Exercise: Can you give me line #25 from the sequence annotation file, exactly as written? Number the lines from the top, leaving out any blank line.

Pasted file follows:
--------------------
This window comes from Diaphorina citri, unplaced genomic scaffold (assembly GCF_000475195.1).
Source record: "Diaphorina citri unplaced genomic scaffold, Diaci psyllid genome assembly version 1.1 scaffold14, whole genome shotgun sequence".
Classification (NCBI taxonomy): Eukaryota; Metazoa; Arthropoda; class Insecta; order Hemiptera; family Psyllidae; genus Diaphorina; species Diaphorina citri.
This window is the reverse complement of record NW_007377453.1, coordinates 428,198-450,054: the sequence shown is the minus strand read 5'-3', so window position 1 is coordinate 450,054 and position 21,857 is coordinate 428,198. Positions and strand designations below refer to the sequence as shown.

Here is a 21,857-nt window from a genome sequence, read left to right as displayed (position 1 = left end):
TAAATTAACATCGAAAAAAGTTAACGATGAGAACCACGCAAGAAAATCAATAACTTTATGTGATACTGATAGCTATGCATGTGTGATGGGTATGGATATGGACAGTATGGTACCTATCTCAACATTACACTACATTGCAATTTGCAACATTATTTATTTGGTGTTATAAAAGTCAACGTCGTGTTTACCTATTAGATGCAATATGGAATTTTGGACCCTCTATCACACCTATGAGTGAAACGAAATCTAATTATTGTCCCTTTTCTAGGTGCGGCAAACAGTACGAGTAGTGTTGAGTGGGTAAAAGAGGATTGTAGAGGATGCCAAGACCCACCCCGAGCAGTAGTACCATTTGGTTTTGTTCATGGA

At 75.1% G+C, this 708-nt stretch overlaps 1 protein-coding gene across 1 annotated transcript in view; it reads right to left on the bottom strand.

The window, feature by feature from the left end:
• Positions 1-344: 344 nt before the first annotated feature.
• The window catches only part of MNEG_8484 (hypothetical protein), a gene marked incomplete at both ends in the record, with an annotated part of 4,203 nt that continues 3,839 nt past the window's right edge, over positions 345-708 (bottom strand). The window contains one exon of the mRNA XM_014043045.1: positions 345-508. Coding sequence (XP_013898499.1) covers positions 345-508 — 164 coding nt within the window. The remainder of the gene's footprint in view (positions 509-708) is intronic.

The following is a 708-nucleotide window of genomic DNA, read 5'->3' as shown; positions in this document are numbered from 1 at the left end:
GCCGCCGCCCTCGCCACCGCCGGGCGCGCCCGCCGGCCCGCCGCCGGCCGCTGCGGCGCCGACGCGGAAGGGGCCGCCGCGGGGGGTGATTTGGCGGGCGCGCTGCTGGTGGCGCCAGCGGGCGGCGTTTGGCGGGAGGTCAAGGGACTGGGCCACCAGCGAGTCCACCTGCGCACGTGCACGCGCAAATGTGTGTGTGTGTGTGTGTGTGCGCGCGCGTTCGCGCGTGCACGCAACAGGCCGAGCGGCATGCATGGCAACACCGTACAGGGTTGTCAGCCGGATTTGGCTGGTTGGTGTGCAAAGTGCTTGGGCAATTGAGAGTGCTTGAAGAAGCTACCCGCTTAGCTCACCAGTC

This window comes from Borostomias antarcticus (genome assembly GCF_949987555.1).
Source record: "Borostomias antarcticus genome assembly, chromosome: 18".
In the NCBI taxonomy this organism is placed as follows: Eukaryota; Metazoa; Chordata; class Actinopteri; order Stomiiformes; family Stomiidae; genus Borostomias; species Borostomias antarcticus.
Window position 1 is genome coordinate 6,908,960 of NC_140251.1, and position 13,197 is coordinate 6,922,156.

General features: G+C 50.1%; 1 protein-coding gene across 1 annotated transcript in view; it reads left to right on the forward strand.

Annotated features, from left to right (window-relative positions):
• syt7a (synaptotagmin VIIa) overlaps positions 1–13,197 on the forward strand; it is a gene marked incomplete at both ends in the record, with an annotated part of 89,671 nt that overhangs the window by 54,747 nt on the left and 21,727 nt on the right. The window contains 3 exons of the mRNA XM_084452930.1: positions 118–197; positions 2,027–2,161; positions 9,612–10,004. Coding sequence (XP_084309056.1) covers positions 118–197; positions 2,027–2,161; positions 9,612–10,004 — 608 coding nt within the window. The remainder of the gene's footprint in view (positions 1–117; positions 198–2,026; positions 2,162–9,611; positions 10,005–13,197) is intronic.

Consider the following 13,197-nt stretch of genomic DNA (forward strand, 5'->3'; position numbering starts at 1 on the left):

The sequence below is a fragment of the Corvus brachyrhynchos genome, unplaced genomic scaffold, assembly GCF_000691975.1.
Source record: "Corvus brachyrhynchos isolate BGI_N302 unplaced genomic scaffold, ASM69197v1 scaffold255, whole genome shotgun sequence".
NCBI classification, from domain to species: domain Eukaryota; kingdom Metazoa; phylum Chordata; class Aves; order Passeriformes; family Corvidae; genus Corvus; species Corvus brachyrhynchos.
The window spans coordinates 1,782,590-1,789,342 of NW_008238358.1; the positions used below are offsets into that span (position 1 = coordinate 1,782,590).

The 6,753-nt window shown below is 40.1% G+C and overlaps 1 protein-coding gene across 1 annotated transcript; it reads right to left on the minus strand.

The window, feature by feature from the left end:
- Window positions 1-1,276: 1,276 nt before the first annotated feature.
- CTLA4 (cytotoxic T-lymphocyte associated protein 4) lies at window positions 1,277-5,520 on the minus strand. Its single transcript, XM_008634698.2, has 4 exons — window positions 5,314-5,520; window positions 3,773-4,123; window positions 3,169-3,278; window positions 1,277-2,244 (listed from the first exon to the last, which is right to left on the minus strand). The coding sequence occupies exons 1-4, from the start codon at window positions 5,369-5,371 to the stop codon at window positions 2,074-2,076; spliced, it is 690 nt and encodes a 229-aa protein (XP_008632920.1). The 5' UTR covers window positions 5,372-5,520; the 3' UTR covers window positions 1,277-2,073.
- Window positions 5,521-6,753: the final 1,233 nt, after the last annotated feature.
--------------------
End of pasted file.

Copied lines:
The 6,753-nt window shown below is 40.1% G+C and overlaps 1 protein-coding gene across 1 annotated transcript; it reads right to left on the minus strand.